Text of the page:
Critical Horizons 17 (1):53-65 (2016)

Kevin Gray
Université Laval
This paper argues that cosmopolitan law has been more successfully achieved not by appeal to a supra-state authority or community, but by the development of features of existing treaty law. Specifically, it shows how the International Criminal Court's jurisdiction over serious human rights violations has been extended to the citizens and territories of non-member states – and even to otherwise immune state officials – not by challenging the sovereignty of non-member states directly, but on the basis of member states’ own territorial sovereignty and the universal jurisdiction which they delegate to the Court and to the United Nations Security Council. In light of this, the authors argue that cosmopolitanism is better conceived not as invoking an independent sense of global community that supersedes and constrains state sovereignty, but as an immanent, contingent and creative development of statist criminal law itself, rooted in its principles of state sovereignty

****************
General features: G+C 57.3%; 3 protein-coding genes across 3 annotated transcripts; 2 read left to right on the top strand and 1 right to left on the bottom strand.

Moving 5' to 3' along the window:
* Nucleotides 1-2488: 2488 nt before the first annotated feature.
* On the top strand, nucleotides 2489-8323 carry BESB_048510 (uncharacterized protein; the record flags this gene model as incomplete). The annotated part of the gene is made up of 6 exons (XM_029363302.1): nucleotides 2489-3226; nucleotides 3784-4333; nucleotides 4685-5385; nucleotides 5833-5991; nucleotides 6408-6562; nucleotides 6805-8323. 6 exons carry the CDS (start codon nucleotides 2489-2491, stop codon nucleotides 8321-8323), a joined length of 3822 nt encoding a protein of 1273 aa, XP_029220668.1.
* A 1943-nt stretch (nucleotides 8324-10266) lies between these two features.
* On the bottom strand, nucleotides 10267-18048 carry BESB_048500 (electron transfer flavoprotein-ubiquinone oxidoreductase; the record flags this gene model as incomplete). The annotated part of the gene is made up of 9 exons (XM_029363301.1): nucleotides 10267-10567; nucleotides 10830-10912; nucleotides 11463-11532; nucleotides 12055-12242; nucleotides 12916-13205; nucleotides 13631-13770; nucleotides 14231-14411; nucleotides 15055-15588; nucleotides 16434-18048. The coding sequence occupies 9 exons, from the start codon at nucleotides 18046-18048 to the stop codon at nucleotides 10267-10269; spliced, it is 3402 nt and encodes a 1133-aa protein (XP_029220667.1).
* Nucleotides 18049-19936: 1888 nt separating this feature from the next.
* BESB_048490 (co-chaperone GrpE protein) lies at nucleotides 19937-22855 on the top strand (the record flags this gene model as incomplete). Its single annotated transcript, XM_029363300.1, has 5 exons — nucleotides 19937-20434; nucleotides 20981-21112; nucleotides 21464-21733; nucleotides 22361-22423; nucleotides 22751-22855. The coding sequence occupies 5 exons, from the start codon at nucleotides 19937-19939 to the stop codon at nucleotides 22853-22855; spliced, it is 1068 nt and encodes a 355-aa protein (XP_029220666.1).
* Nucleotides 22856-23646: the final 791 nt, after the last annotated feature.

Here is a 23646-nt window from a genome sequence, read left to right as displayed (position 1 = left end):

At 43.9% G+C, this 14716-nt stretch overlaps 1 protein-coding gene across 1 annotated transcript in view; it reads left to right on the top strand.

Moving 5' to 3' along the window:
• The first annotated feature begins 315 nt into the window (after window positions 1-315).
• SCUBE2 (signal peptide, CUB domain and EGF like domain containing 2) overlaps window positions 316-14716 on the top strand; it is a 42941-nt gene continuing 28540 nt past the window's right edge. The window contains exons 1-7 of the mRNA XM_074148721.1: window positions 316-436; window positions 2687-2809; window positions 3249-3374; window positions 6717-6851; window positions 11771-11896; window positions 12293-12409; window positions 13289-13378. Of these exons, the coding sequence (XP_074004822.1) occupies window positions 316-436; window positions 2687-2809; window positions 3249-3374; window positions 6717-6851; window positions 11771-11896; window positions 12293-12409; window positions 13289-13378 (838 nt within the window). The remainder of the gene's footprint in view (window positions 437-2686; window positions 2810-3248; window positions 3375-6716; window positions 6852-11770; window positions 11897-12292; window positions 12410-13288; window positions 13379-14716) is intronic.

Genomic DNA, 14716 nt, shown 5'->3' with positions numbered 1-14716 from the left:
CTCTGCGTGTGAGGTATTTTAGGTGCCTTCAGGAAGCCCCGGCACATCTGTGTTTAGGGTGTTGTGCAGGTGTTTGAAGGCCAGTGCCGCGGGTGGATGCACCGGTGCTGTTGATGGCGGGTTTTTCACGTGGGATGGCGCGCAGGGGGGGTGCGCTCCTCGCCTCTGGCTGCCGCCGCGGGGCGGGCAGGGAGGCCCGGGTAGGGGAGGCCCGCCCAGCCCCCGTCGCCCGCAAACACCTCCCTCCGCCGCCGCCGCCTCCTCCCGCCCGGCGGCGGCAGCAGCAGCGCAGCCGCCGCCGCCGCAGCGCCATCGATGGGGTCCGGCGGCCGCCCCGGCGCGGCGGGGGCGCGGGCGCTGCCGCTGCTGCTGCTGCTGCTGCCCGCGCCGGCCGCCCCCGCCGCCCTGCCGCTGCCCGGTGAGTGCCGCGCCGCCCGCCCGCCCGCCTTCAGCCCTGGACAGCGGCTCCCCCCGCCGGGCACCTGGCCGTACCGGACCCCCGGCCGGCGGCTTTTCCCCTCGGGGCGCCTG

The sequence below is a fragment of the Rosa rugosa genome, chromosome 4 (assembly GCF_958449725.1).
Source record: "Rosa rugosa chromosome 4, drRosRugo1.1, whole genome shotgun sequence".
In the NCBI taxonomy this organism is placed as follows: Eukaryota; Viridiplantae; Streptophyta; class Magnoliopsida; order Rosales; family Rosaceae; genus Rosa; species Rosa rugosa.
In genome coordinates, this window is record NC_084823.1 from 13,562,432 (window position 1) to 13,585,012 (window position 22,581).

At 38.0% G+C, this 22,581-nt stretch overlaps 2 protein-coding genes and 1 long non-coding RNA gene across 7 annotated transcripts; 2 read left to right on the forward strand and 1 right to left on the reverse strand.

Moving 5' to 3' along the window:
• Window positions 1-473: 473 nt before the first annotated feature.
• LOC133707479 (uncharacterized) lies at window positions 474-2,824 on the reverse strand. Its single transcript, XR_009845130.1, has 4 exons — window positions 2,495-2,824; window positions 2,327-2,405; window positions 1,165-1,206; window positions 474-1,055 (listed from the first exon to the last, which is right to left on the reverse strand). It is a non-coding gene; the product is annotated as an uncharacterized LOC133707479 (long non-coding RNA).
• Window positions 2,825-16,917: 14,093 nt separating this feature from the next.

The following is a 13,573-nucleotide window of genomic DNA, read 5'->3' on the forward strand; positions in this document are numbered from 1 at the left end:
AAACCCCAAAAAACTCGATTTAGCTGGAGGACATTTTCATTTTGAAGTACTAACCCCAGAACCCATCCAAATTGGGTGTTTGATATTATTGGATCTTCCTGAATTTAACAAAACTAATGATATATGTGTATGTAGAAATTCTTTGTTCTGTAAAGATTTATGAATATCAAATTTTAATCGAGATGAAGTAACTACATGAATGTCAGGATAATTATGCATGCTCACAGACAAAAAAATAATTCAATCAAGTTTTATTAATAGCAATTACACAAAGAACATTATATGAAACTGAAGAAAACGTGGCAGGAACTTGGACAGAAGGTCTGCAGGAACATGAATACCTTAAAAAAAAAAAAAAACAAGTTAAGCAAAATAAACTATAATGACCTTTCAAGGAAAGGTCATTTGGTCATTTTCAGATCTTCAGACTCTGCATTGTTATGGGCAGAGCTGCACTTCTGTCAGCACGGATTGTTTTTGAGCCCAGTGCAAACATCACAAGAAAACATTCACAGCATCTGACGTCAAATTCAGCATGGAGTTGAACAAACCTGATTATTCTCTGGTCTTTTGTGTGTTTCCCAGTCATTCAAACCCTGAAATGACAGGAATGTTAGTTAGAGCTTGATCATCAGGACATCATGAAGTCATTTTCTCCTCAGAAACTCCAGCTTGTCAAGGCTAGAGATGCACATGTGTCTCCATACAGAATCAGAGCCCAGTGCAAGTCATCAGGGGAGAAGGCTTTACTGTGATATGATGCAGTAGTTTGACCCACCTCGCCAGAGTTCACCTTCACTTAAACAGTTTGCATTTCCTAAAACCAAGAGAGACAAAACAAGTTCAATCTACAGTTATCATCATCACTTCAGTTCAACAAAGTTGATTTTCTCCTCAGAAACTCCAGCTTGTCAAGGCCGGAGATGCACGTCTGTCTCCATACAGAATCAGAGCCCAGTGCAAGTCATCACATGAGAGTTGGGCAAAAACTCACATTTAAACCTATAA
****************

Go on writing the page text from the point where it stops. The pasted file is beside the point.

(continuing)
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DOI 10.1080/14409917.2016.1117813
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References found in this work BETA

The Problem of Global Justice.Thomas Nagel - 2005 - Philosophy and Public Affairs 33 (2):113-147.
The Law of Peoples.John Rawls - 2001 - Philosophical Quarterly 51 (203):246-253.
Perpetual Peace.IMMANUEL KANT - 1940 - Philosophical Review 49:380.
Cosmopolitan Democracy: Paths and Agents.Daniele Archibugi & David Held - 2011 - Ethics and International Affairs 25 (4):433-461.
Kant’s Theory of Cosmopolitanism and Hegel’s Critique.Robert Fine - 2003 - Philosophy and Social Criticism 29 (6):609-630.

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